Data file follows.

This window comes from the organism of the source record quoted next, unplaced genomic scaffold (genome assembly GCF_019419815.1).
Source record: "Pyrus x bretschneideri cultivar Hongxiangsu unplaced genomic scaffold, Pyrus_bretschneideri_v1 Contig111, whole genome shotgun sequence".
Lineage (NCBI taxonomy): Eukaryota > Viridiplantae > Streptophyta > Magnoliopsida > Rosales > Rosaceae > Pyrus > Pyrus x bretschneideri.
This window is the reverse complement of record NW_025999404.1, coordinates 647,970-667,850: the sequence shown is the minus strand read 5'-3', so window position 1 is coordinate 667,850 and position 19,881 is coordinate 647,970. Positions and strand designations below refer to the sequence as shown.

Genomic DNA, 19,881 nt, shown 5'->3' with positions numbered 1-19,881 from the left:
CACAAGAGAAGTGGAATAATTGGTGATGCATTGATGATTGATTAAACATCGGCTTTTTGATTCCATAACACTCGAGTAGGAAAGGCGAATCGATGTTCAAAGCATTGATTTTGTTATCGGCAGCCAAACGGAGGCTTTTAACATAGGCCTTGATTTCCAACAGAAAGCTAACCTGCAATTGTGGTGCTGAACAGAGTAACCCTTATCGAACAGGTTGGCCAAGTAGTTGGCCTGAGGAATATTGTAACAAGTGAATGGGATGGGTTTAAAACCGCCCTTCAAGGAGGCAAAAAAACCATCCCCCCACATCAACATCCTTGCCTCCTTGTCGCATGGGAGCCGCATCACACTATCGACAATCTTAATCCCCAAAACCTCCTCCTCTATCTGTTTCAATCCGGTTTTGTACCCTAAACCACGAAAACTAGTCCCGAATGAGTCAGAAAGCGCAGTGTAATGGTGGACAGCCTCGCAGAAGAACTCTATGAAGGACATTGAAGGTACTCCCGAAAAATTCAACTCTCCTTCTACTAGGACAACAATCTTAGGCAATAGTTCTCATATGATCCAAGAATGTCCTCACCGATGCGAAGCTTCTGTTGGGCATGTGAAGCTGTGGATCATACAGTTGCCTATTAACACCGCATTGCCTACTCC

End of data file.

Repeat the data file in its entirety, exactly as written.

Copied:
This window comes from the organism of the source record quoted next, unplaced genomic scaffold (genome assembly GCF_019419815.1).
Source record: "Pyrus x bretschneideri cultivar Hongxiangsu unplaced genomic scaffold, Pyrus_bretschneideri_v1 Contig111, whole genome shotgun sequence".
Lineage (NCBI taxonomy): Eukaryota > Viridiplantae > Streptophyta > Magnoliopsida > Rosales > Rosaceae > Pyrus > Pyrus x bretschneideri.
This window is the reverse complement of record NW_025999404.1, coordinates 647,970-667,850: the sequence shown is the minus strand read 5'-3', so window position 1 is coordinate 667,850 and position 19,881 is coordinate 647,970. Positions and strand designations below refer to the sequence as shown.

Genomic DNA, 19,881 nt, shown 5'->3' with positions numbered 1-19,881 from the left:
CACAAGAGAAGTGGAATAATTGGTGATGCATTGATGATTGATTAAACATCGGCTTTTTGATTCCATAACACTCGAGTAGGAAAGGCGAATCGATGTTCAAAGCATTGATTTTGTTATCGGCAGCCAAACGGAGGCTTTTAACATAGGCCTTGATTTCCAACAGAAAGCTAACCTGCAATTGTGGTGCTGAACAGAGTAACCCTTATCGAACAGGTTGGCCAAGTAGTTGGCCTGAGGAATATTGTAACAAGTGAATGGGATGGGTTTAAAACCGCCCTTCAAGGAGGCAAAAAAACCATCCCCCCACATCAACATCCTTGCCTCCTTGTCGCATGGGAGCCGCATCACACTATCGACAATCTTAATCCCCAAAACCTCCTCCTCTATCTGTTTCAATCCGGTTTTGTACCCTAAACCACGAAAACTAGTCCCGAATGAGTCAGAAAGCGCAGTGTAATGGTGGACAGCCTCGCAGAAGAACTCTATGAAGGACATTGAAGGTACTCCCGAAAAATTCAACTCTCCTTCTACTAGGACAACAATCTTAGGCAATAGTTCTCATATGATCCAAGAATGTCCTCACCGATGCGAAGCTTCTGTTGGGCATGTGAAGCTGTGGATCATACAGTTGCCTATTAACACCGCATTGCCTACTCC